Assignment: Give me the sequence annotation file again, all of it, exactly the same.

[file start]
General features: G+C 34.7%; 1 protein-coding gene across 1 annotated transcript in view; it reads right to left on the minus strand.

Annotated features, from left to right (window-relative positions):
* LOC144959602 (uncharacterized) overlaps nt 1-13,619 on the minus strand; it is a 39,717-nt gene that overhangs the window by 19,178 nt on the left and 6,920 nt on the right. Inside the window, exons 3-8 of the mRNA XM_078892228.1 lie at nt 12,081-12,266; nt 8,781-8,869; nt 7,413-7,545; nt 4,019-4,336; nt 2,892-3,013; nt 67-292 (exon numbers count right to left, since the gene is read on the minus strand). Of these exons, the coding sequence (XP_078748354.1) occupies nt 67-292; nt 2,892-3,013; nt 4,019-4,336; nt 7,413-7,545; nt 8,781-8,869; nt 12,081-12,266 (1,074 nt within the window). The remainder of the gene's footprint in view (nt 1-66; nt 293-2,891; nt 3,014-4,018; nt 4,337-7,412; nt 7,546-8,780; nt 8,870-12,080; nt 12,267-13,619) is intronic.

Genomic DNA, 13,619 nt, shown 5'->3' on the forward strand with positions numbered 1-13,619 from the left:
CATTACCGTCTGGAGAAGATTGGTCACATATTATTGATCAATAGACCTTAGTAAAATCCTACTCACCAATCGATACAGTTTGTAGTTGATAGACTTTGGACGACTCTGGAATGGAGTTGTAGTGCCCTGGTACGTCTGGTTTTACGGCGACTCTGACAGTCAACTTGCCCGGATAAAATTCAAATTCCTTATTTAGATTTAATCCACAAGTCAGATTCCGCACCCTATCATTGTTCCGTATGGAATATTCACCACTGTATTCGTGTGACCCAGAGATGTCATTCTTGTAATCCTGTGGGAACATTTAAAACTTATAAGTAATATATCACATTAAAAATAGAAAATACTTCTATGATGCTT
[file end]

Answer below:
General features: G+C 34.7%; 1 protein-coding gene across 1 annotated transcript in view; it reads right to left on the minus strand.

Annotated features, from left to right (window-relative positions):
* LOC144959602 (uncharacterized) overlaps nt 1-13,619 on the minus strand; it is a 39,717-nt gene that overhangs the window by 19,178 nt on the left and 6,920 nt on the right. Inside the window, exons 3-8 of the mRNA XM_078892228.1 lie at nt 12,081-12,266; nt 8,781-8,869; nt 7,413-7,545; nt 4,019-4,336; nt 2,892-3,013; nt 67-292 (exon numbers count right to left, since the gene is read on the minus strand). Of these exons, the coding sequence (XP_078748354.1) occupies nt 67-292; nt 2,892-3,013; nt 4,019-4,336; nt 7,413-7,545; nt 8,781-8,869; nt 12,081-12,266 (1,074 nt within the window). The remainder of the gene's footprint in view (nt 1-66; nt 293-2,891; nt 3,014-4,018; nt 4,337-7,412; nt 7,546-8,780; nt 8,870-12,080; nt 12,267-13,619) is intronic.

Genomic DNA, 13,619 nt, shown 5'->3' on the forward strand with positions numbered 1-13,619 from the left:
CATTACCGTCTGGAGAAGATTGGTCACATATTATTGATCAATAGACCTTAGTAAAATCCTACTCACCAATCGATACAGTTTGTAGTTGATAGACTTTGGACGACTCTGGAATGGAGTTGTAGTGCCCTGGTACGTCTGGTTTTACGGCGACTCTGACAGTCAACTTGCCCGGATAAAATTCAAATTCCTTATTTAGATTTAATCCACAAGTCAGATTCCGCACCCTATCATTGTTCCGTATGGAATATTCACCACTGTATTCGTGTGACCCAGAGATGTCATTCTTGTAATCCTGTGGGAACATTTAAAACTTATAAGTAATATATCACATTAAAAATAGAAAATACTTCTATGATGCTT